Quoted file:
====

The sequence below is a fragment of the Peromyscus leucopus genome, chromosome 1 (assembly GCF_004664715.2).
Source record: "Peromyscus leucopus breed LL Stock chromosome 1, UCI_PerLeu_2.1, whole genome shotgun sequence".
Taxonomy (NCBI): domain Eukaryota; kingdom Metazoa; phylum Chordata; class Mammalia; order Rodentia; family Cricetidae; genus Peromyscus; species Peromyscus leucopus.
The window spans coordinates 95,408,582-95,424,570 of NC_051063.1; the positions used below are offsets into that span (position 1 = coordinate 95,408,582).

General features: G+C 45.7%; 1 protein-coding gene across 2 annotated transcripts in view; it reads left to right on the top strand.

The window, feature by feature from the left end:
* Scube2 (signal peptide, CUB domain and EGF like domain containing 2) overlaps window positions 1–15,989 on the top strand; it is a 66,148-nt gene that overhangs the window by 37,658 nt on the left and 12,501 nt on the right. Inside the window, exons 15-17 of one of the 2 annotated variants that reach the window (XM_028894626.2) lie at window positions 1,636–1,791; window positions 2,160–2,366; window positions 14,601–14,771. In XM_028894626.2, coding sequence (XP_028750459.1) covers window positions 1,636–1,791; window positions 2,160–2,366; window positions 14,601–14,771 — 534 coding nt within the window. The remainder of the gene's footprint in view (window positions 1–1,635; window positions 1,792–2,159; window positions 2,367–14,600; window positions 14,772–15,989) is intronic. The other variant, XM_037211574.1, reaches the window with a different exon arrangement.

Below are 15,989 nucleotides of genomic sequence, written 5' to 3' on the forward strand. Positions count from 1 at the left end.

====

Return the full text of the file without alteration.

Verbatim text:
The sequence below is a fragment of the Peromyscus leucopus genome, chromosome 1 (assembly GCF_004664715.2).
Source record: "Peromyscus leucopus breed LL Stock chromosome 1, UCI_PerLeu_2.1, whole genome shotgun sequence".
Taxonomy (NCBI): domain Eukaryota; kingdom Metazoa; phylum Chordata; class Mammalia; order Rodentia; family Cricetidae; genus Peromyscus; species Peromyscus leucopus.
The window spans coordinates 95,408,582-95,424,570 of NC_051063.1; the positions used below are offsets into that span (position 1 = coordinate 95,408,582).

General features: G+C 45.7%; 1 protein-coding gene across 2 annotated transcripts in view; it reads left to right on the top strand.

The window, feature by feature from the left end:
* Scube2 (signal peptide, CUB domain and EGF like domain containing 2) overlaps window positions 1–15,989 on the top strand; it is a 66,148-nt gene that overhangs the window by 37,658 nt on the left and 12,501 nt on the right. Inside the window, exons 15-17 of one of the 2 annotated variants that reach the window (XM_028894626.2) lie at window positions 1,636–1,791; window positions 2,160–2,366; window positions 14,601–14,771. In XM_028894626.2, coding sequence (XP_028750459.1) covers window positions 1,636–1,791; window positions 2,160–2,366; window positions 14,601–14,771 — 534 coding nt within the window. The remainder of the gene's footprint in view (window positions 1–1,635; window positions 1,792–2,159; window positions 2,367–14,600; window positions 14,772–15,989) is intronic. The other variant, XM_037211574.1, reaches the window with a different exon arrangement.

Below are 15,989 nucleotides of genomic sequence, written 5' to 3' on the forward strand. Positions count from 1 at the left end.